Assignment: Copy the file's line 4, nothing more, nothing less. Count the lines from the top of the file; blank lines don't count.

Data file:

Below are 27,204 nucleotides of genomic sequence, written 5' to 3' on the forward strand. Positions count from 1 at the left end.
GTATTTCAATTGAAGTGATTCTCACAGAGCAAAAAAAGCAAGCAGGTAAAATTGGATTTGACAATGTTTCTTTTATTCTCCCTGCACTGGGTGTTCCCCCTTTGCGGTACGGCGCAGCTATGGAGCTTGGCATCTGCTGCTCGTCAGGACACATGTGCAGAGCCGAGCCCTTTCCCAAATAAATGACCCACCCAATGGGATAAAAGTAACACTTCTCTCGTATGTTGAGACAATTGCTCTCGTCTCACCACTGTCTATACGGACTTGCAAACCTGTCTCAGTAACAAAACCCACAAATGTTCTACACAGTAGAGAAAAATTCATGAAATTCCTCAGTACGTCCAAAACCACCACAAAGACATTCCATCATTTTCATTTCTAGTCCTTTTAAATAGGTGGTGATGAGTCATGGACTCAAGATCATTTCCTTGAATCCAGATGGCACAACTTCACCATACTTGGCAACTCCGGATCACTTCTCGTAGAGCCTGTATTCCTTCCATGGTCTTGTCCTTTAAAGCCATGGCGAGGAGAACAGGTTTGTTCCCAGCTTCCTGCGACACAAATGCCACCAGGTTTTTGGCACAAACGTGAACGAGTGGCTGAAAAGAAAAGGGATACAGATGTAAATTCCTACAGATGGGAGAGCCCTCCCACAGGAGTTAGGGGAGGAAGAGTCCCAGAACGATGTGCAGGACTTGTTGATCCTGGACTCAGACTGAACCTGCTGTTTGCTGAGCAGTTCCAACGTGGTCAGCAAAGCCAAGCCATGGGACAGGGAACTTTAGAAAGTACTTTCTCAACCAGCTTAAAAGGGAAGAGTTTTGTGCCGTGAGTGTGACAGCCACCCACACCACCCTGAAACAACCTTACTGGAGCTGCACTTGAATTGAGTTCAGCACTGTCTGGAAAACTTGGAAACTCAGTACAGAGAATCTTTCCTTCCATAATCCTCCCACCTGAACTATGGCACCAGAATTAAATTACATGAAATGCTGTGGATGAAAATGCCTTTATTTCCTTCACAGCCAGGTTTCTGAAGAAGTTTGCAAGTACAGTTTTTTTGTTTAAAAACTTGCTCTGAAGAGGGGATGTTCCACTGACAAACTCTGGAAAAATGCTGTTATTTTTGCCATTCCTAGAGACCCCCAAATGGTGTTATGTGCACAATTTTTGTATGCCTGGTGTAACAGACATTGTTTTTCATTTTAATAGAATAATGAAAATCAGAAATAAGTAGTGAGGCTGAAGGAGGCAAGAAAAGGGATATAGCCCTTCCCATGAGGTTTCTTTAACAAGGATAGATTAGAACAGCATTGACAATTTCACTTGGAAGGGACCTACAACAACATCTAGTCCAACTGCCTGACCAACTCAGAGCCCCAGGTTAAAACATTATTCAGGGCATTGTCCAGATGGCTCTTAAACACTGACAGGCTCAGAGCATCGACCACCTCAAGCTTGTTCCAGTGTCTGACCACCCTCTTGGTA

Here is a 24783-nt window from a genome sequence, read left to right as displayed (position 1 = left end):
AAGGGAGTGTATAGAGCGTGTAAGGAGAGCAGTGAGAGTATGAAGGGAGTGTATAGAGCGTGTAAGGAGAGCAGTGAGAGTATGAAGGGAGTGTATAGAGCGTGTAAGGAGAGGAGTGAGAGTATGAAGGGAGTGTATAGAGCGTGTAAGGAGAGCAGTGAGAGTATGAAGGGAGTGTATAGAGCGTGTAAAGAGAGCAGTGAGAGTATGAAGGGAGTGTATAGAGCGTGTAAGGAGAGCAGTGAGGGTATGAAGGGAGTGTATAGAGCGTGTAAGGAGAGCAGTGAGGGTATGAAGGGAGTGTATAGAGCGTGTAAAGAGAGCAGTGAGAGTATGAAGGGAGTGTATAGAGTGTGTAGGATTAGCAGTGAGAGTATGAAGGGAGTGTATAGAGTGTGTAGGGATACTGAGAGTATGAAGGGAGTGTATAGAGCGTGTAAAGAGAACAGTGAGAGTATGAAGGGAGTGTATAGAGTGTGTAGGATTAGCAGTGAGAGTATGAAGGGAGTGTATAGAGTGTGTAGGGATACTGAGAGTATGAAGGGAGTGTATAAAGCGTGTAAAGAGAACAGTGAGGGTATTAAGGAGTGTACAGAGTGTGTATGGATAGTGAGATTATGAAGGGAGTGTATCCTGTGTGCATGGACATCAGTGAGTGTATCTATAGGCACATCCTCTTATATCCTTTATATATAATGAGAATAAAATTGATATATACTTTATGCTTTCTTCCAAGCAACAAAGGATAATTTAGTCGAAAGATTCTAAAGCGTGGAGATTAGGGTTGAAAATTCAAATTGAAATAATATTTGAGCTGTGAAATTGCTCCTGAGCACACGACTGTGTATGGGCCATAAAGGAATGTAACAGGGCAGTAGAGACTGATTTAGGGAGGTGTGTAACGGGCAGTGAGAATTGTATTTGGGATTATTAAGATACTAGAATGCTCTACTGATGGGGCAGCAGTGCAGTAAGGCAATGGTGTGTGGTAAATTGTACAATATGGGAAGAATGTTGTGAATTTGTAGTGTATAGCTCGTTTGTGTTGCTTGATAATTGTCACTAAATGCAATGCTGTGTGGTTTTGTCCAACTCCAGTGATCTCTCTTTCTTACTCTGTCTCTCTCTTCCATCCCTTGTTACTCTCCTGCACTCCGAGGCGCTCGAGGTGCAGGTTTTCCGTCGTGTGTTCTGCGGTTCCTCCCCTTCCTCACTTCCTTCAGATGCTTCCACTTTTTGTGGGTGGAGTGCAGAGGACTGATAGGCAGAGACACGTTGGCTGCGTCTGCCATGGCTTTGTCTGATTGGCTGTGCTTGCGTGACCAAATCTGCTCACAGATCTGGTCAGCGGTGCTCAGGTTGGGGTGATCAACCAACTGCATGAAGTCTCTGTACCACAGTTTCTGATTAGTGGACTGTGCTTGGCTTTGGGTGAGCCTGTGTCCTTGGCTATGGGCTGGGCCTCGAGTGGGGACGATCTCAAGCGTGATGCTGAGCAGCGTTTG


AAGGGAGTGTATAGAGCGTGTAAGGAGAGCAGTGAGAGTATGAAGGGAGTGTATAGAGCGTGTAAGGAGAGCAGTGAGAGTATGAAGGGAGTGTATAGAGCGTGTAAGGAGAGGAGTGAGAGTATGAAGGGAGTGTATAGAGCGTGTAAGGAGAGCAGTGAGAGTATGAAGGGAGTGTATAGAGCGTGTAAAGAGAGCAGTGAGAGTATGAAGGGAGTGTATAGAGCGTGTAAGGAGAGCAGTGAGGGTATGAAGGGAGTGTATAGAGCGTGTAAGGAGAGCAGTGAGGGTATGAAGGGAGTGTATAGAGCGTGTAAAGAGAGCAGTGAGAGTATGAAGGGAGTGTATAGAGTGTGTAGGATTAGCAGTGAGAGTATGAAGGGAGTGTATAGAGTGTGTAGGGATACTGAGAGTATGAAGGGAGTGTATAGAGCGTGTAAAGAGAACAGTGAGAGTATGAAGGGAGTGTATAGAGTGTGTAGGATTAGCAGTGAGAGTATGAAGGGAGTGTATAGAGTGTGTAGGGATACTGAGAGTATGAAGGGAGTGTATAAAGCGTGTAAAGAGAACAGTGAGGGTATTAAGGAGTGTACAGAGTGTGTATGGATAGTGAGATTATGAAGGGAGTGTATCCTGTGTGCATGGACATCAGTGAGTGTATCTATAGGCACATCCTCTTATATCCTTTATATATAATGAGAATAAAATTGATATATACTTTATGCTTTCTTCCAAGCAACAAAGGATAATTTAGTCGAAAGATTCTAAAGCGTGGAGATTAGGGTTGAAAATTCAAATTGAAATAATATTTGAGCTGTGAAATTGCTCCTGAGCACACGACTGTGTATGGGCCATAAAGGAATGTAACAGGGCAGTAGAGACTGATTTAGGGAGGTGTGTAACGGGCAGTGAGAATTGTATTTGGGATTATTAAGATACTAGAATGCTCTACTGATGGGGCAGCAGTGCAGTAAGGCAATGGTGTGTGGTAAATTGTACAATATGGGAAGAATGTTGTGAATTTGTAGTGTATAGCTCGTTTGTGTTGCTTGATAATTGTCACTAAATGCAATGCTGTGTGGTTTTGTCCAACTCCAGTGATCTCTCTTTCTTACTCTGTCTCTCTCTTCCATCCCTTGTTACTCTCCTGCACTCCGAGGCGCTCGAGGTGCAGGTTTTCCGTCGTGTGTTCTGCGGTTCCTCCCCTTCCTCACTTCCTTCAGATGCTTCCACTTTTTGTGGGTGGAGTGCAGAGGACTGATAGGCAGAGACACGTTGGCTGCGTCTGCCATGGCTTTGTCTGATTGGCTGTGCTTGCGTGACCAAATCTGCTCACAGATCTGGTCAGCGGTGCTCAGGTTGGGGTGATCAACCAACTGCATGAAGTCTCTGTACCACAGTTTCTGATTAGTGGACTGTGCTTGGCTTTGGGTGAGCCTGTGTCCTTGGCTATGGGCTGGGCCTCGAGTGGGGACGATCTCAAGCGTGATGCTGAGCAGCGTTTG